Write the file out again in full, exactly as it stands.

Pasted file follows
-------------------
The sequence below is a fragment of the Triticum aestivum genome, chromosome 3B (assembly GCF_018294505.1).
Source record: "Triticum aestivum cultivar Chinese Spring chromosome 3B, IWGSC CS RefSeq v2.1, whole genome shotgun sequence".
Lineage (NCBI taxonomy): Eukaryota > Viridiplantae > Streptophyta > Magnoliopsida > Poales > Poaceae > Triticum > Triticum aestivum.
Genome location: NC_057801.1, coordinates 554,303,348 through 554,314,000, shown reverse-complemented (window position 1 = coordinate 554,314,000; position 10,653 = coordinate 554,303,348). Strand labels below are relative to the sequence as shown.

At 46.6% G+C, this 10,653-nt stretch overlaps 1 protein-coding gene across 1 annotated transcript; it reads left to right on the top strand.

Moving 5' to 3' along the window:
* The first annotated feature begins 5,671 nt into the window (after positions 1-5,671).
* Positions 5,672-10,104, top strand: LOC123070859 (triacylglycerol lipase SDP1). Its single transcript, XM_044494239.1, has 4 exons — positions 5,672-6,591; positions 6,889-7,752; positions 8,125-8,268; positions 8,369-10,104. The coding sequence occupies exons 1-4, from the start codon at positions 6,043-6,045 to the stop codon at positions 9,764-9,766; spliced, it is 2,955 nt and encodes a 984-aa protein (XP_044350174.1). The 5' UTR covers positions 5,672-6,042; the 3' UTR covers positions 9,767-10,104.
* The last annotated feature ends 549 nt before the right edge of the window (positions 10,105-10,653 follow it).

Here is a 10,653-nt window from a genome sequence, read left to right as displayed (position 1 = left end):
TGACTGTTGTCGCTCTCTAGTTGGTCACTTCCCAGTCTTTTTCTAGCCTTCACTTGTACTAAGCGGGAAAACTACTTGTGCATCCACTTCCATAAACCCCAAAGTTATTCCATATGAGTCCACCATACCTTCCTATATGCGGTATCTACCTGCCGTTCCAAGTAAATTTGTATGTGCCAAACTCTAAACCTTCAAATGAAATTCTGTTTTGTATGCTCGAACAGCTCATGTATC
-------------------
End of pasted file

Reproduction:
The sequence below is a fragment of the Triticum aestivum genome, chromosome 3B (assembly GCF_018294505.1).
Source record: "Triticum aestivum cultivar Chinese Spring chromosome 3B, IWGSC CS RefSeq v2.1, whole genome shotgun sequence".
Lineage (NCBI taxonomy): Eukaryota > Viridiplantae > Streptophyta > Magnoliopsida > Poales > Poaceae > Triticum > Triticum aestivum.
Genome location: NC_057801.1, coordinates 554,303,348 through 554,314,000, shown reverse-complemented (window position 1 = coordinate 554,314,000; position 10,653 = coordinate 554,303,348). Strand labels below are relative to the sequence as shown.

At 46.6% G+C, this 10,653-nt stretch overlaps 1 protein-coding gene across 1 annotated transcript; it reads left to right on the top strand.

Moving 5' to 3' along the window:
* The first annotated feature begins 5,671 nt into the window (after positions 1-5,671).
* Positions 5,672-10,104, top strand: LOC123070859 (triacylglycerol lipase SDP1). Its single transcript, XM_044494239.1, has 4 exons — positions 5,672-6,591; positions 6,889-7,752; positions 8,125-8,268; positions 8,369-10,104. The coding sequence occupies exons 1-4, from the start codon at positions 6,043-6,045 to the stop codon at positions 9,764-9,766; spliced, it is 2,955 nt and encodes a 984-aa protein (XP_044350174.1). The 5' UTR covers positions 5,672-6,042; the 3' UTR covers positions 9,767-10,104.
* The last annotated feature ends 549 nt before the right edge of the window (positions 10,105-10,653 follow it).

Here is a 10,653-nt window from a genome sequence, read left to right as displayed (position 1 = left end):
TGACTGTTGTCGCTCTCTAGTTGGTCACTTCCCAGTCTTTTTCTAGCCTTCACTTGTACTAAGCGGGAAAACTACTTGTGCATCCACTTCCATAAACCCCAAAGTTATTCCATATGAGTCCACCATACCTTCCTATATGCGGTATCTACCTGCCGTTCCAAGTAAATTTGTATGTGCCAAACTCTAAACCTTCAAATGAAATTCTGTTTTGTATGCTCGAACAGCTCATGTATC